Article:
• Yannan Wang

The Polarization of Distressed Investing

At the beginning of 2020, when Covid19 first arrived in the US, experts were quick to predict a broad economic slowdown with distressed opportunities at every turn. But as we close the first quarter of 2021, the stock markets are at all-time highs and real estate prices across the US have soared from increased demand. Meanwhile, there are millions of families struggling with the economic effects of retail and school closures, and underemployment. How is a conscientious real estate investor supposed to think about these two seemingly disparate pictures?



First of all, the Covid19 crisis was and is real, but its effects were concentrated on lower-income families and blue-collar workers. They were never active investors and many struggled even before the pandemic. Their decrease in spending power was overshadowed by the increase in spending and leverage from middle or upper-middle income households. As work-from home routines highlighted housing needs and families migrated out of urban centers, demand for single family homes soared, driving up prices. Brokers all across the country have described their markets as “on fire,” despite the pandemic.


Next, cheap leverage has further fueled the buying frenzy. Money is everywhere looking for deals. Rates are so low that investors are seeking out yield in every sector. Coupled with over a hundred billion dollars of funds waiting on the sidelines for distressed opportunities, real estate pricing has found a surprising amount of support for a pandemic. Even sectors like retail and hospitality are seeing bidding wars for distressed assets, as investors pile in to play the recovery.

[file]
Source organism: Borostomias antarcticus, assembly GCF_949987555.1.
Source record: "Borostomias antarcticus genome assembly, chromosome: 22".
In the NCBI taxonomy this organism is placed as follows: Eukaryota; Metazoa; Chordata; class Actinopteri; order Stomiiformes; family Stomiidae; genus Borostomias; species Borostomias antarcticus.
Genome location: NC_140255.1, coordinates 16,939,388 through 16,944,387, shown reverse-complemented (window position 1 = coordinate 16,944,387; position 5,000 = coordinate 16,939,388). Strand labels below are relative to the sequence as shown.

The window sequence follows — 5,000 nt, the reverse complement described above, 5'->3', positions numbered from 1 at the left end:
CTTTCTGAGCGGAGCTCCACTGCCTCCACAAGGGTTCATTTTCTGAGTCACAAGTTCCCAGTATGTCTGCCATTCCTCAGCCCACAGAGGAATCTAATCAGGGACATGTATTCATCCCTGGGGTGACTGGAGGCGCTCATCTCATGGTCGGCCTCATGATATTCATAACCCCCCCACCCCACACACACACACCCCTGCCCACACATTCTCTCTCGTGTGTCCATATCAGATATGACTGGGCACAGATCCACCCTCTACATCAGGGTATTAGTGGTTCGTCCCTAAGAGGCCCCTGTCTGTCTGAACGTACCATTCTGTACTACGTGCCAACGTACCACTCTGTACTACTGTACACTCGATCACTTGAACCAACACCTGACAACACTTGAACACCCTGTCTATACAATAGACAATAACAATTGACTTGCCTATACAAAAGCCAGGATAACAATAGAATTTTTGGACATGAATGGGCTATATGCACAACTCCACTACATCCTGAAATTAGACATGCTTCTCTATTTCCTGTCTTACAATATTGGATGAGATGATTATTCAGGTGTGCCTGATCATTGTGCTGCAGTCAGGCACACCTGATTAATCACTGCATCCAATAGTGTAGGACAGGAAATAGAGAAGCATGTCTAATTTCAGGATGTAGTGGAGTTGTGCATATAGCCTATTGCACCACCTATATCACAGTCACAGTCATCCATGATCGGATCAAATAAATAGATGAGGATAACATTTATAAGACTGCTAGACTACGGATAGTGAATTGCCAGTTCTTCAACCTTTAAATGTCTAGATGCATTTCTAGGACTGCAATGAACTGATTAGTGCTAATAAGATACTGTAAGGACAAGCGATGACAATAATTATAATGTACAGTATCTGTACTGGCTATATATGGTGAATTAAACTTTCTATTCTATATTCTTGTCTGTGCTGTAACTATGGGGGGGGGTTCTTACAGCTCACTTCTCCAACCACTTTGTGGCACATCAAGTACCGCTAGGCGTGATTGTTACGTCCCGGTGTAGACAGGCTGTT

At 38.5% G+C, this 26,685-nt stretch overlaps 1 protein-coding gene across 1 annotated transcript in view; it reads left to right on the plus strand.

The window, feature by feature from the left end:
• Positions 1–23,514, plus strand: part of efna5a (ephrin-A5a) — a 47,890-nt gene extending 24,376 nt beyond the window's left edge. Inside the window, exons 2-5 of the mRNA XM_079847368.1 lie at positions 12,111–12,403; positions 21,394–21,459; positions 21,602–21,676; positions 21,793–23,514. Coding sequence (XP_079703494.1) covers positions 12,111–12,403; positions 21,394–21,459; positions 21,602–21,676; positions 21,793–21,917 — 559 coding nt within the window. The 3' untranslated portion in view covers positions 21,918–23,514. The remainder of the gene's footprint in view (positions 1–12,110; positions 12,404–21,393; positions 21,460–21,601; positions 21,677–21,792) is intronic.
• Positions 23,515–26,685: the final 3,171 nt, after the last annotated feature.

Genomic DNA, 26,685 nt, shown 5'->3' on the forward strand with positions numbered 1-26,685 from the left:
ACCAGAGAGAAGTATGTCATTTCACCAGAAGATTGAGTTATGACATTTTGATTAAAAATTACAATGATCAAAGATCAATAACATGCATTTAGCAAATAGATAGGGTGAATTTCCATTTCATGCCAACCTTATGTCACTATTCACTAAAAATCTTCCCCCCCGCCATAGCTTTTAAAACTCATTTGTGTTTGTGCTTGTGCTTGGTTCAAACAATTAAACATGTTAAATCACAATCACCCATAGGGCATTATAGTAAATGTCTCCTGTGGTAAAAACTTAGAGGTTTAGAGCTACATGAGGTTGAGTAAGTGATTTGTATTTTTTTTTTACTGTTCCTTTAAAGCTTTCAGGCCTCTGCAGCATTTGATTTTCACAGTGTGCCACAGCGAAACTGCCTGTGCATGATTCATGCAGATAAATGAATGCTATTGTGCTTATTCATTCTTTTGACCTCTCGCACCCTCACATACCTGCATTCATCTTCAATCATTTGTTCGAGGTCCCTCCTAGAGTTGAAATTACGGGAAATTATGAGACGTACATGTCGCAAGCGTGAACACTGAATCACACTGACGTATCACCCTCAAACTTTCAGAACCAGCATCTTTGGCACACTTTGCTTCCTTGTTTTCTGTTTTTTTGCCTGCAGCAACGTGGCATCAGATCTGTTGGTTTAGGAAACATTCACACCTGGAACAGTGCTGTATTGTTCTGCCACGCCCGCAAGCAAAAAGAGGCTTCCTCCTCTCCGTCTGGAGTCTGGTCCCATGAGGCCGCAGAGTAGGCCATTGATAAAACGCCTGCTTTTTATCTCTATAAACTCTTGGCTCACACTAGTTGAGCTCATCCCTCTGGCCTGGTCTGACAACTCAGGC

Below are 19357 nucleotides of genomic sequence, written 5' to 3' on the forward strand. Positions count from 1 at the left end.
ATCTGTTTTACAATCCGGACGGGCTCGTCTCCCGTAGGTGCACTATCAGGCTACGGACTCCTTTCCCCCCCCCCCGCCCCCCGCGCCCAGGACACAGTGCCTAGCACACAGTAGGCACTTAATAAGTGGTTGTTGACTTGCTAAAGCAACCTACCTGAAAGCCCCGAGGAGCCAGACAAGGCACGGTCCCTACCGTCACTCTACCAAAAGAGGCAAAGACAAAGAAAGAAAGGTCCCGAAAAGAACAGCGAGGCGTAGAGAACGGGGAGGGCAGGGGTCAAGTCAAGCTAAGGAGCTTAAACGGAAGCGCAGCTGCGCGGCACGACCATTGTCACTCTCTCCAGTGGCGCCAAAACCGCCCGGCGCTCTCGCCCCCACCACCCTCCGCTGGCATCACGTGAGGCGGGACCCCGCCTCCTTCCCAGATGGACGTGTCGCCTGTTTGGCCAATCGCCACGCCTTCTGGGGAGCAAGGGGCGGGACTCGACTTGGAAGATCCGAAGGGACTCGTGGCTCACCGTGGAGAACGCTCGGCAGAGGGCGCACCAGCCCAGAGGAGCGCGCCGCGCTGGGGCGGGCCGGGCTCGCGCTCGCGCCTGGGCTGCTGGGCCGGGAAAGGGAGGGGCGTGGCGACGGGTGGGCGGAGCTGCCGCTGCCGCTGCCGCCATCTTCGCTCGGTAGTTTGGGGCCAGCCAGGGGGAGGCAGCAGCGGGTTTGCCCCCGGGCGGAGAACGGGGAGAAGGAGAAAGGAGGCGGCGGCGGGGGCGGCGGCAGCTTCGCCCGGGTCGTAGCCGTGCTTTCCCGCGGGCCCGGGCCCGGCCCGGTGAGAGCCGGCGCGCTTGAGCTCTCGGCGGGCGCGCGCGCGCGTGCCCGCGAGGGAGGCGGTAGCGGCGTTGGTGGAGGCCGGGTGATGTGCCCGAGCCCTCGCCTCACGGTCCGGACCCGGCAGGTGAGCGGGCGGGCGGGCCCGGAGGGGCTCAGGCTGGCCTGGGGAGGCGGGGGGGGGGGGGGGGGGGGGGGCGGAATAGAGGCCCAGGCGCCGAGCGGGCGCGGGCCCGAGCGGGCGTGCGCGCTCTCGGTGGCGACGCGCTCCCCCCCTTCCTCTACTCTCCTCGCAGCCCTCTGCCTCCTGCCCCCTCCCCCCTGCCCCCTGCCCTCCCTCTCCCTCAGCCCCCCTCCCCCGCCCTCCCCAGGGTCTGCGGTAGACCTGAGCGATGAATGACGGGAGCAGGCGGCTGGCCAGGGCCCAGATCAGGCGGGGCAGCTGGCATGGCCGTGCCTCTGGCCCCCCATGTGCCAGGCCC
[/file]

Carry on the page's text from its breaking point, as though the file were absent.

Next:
Finally, given where valuations are, investors have to be optimistic about recovery. To justify lofty prices, investors have to tell themselves the story of a rapid recovery and stable future outlook. Real estate investors have to envision ever-increasing demand and low rates holding. While the dynamics of the current housing market differ from 2008, it can be argued the many families have shifted spending into housing and have pulled forward future demand.


These mixed dynamics require that current real estate investors be extra discerning in acquisition and have meticulous control over any value-added processes. This could mean seeking out more off-market deals, working with experienced and trusted contractors, or building or buying in niche markets that are “below the radar.” Specifically, it means to know, really know, the local market. Real estate is more of a local game than ever with big money chasing larger deals across the country. But at the micro-level, defaults and walk-aways are starting to tick up, from opportunistic owners who bit off more than they can chew.




In chaotic and frothy times like these, discipline, experience, and local expertise count more than ever. This is the time when smart money shines, when a sniper approach will win out over a million shotguns. Cycles may come and go, but smart and steady will always win the race.